Quantum mechanics describes the microscopic properties of nature in a regime where classical mechanics no longer applies. It explains phenomena such as the wave-particle duality, quantization of energy and the uncertainty principle and is generally used in single body systems. Use the ...

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24 views

History of delta barrier in QM [migrated]

I'm interested in finding something out about the history of the problem of the delta potential barrier in QM. Which was the first study to propose this problem, and perhaps any particular motivation ...
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34 views

Elitzur–Vaidman bomb tester value on Wikipedia

Looking at this diagram from Wikipedia: I was trying to make sense of the sentence the interference is constructive at C and destructive at D Let's take a look at the superposition at C. ...
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46 views

The propagator method versus Schrodinger time dependent equation [closed]

What advantage does the the propagator, $K(x,t; x',t')$, method has over the solution of Schrodinger time dependent equation (STDE) for example in harmonic ocillator problems? I don't see any. See ...
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4answers
102 views

Physical intuition behind negative values for wave function?

So a positive and a positive wave function create a bonding orbital where the probability of finding an electron is summed while a positive and a negative create an anti-bonding orbital with a lower ...
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1answer
57 views

Performing the two slit experiment under a strong gravitational force

For elementary particles, are their associated De Broglie wavelengths affected by the spacetime curvature produced by large mass density values? I ask this as a newcomer to Q.M. so apologies if I ...
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2answers
85 views

Thought experiment on light accumulation

Consider an object which is a spherical one-way mirror, and let's call it the "Sphere". For the needs of the thought experiment, suppose that: the Sphere is perfectly spherical the mirror is ...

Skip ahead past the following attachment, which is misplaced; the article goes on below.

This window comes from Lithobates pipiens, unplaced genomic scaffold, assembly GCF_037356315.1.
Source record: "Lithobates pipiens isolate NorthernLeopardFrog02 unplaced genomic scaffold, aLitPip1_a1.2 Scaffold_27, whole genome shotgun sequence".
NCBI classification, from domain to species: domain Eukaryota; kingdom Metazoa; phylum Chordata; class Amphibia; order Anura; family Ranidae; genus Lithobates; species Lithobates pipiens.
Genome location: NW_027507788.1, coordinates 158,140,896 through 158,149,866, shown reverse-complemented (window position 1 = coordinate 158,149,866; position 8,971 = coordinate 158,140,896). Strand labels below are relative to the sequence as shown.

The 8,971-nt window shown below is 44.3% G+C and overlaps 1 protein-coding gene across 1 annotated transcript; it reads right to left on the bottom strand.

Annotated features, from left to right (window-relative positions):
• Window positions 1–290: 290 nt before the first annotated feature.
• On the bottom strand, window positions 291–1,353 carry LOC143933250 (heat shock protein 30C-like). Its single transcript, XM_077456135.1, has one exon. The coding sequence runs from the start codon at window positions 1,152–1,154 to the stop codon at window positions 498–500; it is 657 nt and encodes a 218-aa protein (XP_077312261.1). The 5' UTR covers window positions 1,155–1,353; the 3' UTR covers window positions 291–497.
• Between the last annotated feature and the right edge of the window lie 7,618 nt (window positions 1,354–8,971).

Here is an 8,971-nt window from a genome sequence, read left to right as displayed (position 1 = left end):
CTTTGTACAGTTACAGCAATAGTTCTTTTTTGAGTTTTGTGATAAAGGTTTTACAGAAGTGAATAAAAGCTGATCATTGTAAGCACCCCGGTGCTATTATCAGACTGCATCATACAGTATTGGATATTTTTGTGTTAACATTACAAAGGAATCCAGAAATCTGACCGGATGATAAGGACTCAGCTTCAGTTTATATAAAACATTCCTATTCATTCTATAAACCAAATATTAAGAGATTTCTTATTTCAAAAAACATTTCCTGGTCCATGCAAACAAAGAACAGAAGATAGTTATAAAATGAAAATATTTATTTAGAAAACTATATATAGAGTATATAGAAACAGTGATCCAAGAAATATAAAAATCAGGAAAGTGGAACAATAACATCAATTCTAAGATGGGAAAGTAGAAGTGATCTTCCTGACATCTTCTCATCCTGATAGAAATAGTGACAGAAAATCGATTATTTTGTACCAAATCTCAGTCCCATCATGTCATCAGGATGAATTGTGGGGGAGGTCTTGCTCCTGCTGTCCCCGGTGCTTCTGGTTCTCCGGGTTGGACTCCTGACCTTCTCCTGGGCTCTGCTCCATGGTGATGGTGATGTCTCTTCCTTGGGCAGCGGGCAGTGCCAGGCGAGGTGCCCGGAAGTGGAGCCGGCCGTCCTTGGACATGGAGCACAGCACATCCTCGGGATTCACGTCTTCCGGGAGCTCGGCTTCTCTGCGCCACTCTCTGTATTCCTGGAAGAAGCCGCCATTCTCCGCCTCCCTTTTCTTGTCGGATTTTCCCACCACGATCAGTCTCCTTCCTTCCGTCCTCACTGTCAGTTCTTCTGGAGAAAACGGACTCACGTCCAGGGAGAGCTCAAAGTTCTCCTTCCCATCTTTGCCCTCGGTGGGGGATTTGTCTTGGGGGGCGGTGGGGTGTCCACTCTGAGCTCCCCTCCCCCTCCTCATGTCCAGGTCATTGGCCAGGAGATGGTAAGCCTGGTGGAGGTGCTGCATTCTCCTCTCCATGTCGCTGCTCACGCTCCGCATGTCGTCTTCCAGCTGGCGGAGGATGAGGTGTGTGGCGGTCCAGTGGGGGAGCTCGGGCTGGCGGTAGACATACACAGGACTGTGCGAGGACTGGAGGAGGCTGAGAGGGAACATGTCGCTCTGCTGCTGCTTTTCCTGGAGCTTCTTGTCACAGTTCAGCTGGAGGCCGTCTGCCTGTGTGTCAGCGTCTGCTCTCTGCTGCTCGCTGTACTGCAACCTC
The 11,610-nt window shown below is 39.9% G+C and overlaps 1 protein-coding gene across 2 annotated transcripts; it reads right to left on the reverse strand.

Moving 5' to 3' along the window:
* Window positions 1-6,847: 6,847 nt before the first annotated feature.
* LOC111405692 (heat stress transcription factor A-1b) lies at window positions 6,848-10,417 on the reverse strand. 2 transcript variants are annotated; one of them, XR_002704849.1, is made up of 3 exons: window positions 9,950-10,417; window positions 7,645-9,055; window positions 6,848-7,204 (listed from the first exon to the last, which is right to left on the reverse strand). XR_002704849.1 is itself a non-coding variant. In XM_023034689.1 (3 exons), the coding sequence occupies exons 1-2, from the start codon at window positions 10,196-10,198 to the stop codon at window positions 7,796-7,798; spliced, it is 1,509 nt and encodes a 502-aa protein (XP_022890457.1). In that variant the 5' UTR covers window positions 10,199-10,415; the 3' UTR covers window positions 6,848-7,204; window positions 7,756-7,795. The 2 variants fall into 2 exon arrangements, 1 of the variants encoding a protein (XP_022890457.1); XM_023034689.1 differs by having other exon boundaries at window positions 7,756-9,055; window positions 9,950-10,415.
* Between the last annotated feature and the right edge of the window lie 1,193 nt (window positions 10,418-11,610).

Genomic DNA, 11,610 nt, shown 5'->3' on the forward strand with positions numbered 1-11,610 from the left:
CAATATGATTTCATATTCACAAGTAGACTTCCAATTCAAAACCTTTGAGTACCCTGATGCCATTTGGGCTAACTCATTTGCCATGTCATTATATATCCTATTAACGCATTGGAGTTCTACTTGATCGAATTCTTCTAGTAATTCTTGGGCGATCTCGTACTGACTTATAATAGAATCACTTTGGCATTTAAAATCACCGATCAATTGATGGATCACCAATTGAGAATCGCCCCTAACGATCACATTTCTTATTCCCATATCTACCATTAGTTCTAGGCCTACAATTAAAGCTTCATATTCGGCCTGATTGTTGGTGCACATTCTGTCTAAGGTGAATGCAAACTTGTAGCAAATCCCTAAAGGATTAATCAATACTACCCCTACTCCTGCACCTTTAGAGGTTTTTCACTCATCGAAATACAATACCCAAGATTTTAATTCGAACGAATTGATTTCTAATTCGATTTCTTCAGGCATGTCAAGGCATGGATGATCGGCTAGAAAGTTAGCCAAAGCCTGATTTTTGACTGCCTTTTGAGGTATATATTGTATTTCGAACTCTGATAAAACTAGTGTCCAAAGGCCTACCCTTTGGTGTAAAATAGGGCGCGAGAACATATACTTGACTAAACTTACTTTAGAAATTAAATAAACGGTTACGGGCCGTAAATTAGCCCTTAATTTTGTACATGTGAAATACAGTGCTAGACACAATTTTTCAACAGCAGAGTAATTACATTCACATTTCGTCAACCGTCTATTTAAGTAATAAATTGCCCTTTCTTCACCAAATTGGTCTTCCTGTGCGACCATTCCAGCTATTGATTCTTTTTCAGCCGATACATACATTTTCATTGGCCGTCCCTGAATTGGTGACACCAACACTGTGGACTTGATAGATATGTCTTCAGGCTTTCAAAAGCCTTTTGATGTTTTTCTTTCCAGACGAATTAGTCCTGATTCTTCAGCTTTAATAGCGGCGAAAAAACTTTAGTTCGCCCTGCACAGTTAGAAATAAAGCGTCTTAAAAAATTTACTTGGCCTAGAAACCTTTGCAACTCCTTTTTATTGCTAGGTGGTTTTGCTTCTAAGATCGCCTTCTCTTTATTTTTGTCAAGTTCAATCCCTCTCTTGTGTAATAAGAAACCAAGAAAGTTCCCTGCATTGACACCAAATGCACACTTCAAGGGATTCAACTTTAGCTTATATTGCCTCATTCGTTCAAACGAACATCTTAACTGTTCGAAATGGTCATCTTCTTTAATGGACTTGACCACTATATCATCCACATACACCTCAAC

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1answer
39 views

How to form the spin triplet - singlet states from two electrons with spin not an eigenstate of $ S_z $ (spins not along z-axis))

For a two electron system, we know that the total $ J^2 $ states (Triplet - Singlet) are related with the $\uparrow \downarrow $ , $\downarrow \uparrow$ , $\uparrow \uparrow$ , $\downarrow \downarrow ...
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1answer
54 views

Why was the Stark effect discovered much later than the Zeeman effect?

This is strange. The Zeeman effect involves the magnetic field. The Stark effect involves the electric field. In the course of classical electrodynamics, we get the impression that for many physical ...
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62 views

Definition of Hamilton operator

The Hamilton operator is by definition a self-adjoint operator $H\text{: }D\left(H\right)\to\mathcal{H}$ with $D\left(H\right)\subset\mathcal{H}$ a dense linear subspace of the Hilbert space ...
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1answer
26 views

Proton spin independent fine structure “Hamiltonian” $W_f$

To find the perturbation correction (fine structure) in the case of a degenerate energy $E_n^0$, we can diagonalize the operator $W_f^n$, the restriction of $W_f$ to the eigen-space associated to ...
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3answers
82 views

Does the ratio of thermal energy to planck's constant have physical significance?

I realized that I had never noticed that $\left[ \frac{\hbar}{k_B T} \right]=$ Time. At $T \approx 300 K$, we have $\frac{\hbar}{k_B T} \approx 10$ fs. What, if anything, does this quantity mean? Does ...
2
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1answer
73 views

Physical meaning of wavelength of an EM wave

What is the physical meaning of the wavelength of light? This question has been asked before but I cannot find a satisfactory answer. Some respondents have said that the question is vague, I don't ...